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Tuesday, 12 April 1988
Page: 1417

Senator MICHAEL BAUME —I wish to associate myself with this motion of condolence and, in common with Senator Harradine, I would point out that my first association with Sir William McMahon occurred before I came to this Parliament, when I was a a journalist. Sir William was well known for admonishing journalists for not recognising the way and the truth. He was prepared to advise them on how to remedy those errors, and in encouraging them to do so he would on many occasions provide them with interesting information about his opponents. As Finance Editor of the Bulletin magazine, I found his assistance in some cases most useful, and on many occasions I was admonished.

It was after I came into the political arena that I saw the extent of the loyalty and support that Sir William provided and the way in which he could be so very effective. I stood for a seat that had been held in the past by Jeff Bate, with whom Sir William was particularly friendly. Sir William had determined that the seat of Macarthur should be won back from the Australian Labor Party and he did all he could to assist me in that endeavour. He and Lady McMahon made themselves available to assist me in my campaigns on the two occasions that I retained that seat as well as in the winning of it, and I was always grateful for that assistance. I was also grateful that he continued his habit of telephoning me, which he had developed when I was a journalist, and giving me political advice. Mr Jim Bradfield, who was the member for Barton, received perhaps even more advice than I, and were he still in Parliament I am certain that he would comment on that advice.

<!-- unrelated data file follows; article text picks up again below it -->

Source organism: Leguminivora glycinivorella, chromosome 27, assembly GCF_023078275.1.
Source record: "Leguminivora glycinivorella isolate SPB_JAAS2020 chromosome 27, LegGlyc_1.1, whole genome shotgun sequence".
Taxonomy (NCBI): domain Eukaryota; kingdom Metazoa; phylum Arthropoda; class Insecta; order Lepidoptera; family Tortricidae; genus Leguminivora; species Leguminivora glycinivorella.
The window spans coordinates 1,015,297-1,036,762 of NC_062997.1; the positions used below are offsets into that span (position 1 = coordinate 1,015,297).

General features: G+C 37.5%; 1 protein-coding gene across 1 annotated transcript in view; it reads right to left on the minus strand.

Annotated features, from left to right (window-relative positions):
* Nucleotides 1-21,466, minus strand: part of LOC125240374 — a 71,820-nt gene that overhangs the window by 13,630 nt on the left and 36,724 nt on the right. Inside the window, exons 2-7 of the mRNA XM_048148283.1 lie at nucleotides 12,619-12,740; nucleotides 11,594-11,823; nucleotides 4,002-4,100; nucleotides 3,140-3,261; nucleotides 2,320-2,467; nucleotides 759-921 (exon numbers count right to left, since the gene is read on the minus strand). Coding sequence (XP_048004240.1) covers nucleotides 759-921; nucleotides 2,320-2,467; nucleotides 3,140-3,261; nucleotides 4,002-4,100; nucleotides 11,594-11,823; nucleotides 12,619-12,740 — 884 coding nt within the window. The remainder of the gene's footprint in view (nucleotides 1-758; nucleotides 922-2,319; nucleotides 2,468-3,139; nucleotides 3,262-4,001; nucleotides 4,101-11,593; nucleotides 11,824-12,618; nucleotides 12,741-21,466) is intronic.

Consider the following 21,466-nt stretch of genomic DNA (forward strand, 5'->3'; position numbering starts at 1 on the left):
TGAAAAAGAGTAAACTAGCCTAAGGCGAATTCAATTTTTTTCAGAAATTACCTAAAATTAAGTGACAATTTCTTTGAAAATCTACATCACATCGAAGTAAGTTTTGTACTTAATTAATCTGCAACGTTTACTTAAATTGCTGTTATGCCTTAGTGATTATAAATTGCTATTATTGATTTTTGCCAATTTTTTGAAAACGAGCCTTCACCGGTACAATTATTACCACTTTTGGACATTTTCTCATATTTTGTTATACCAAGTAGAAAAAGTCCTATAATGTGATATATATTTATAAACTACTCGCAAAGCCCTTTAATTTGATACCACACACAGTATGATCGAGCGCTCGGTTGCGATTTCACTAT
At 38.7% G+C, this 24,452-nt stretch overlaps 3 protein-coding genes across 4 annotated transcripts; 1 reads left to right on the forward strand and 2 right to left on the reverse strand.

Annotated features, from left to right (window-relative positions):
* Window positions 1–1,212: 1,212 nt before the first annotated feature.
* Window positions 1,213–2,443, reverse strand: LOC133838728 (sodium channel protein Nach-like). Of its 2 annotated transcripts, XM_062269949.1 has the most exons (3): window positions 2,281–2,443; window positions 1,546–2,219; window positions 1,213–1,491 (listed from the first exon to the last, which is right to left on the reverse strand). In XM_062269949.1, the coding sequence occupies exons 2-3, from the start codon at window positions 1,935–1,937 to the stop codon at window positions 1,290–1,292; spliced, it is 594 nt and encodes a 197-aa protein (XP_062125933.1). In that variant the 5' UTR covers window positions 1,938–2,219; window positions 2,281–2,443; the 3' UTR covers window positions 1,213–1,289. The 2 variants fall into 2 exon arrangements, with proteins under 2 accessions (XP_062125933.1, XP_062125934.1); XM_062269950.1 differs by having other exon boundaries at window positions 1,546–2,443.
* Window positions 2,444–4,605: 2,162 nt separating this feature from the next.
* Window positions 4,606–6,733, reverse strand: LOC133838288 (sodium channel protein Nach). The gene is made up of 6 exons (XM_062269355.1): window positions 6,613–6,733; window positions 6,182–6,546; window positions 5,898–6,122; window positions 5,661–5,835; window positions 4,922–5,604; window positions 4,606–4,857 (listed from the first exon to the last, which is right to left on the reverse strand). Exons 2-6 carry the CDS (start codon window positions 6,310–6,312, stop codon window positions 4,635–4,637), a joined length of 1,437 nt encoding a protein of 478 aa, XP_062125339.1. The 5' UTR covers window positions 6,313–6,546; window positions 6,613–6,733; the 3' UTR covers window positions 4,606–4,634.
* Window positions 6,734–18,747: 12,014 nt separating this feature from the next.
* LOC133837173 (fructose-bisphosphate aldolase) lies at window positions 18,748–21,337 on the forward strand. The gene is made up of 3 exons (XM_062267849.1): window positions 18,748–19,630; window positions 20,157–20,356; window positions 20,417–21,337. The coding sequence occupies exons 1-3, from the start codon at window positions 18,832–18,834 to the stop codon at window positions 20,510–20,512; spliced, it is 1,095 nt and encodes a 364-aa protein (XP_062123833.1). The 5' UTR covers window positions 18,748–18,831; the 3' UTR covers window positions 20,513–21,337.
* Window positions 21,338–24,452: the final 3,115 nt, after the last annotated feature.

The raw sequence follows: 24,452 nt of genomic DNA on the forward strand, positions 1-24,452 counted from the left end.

It is extraordinary, and perhaps says something about the enormous turnover in this place, that it is not so long ago that Sir William was Prime Minister but that only two senators in this chamber were here when he was in that office. I refer to Senators Durack and Gietzelt. Many of us think that we are here in perpetuity. Sir William certainly demonstrated that one could be here successfully for many years. The reality is that most of us have no prospect whatever of having the record of service or the achievements of Sir William McMahon in this Parliament. I join with my colleagues in expressing my condolences to Sonia and the three children.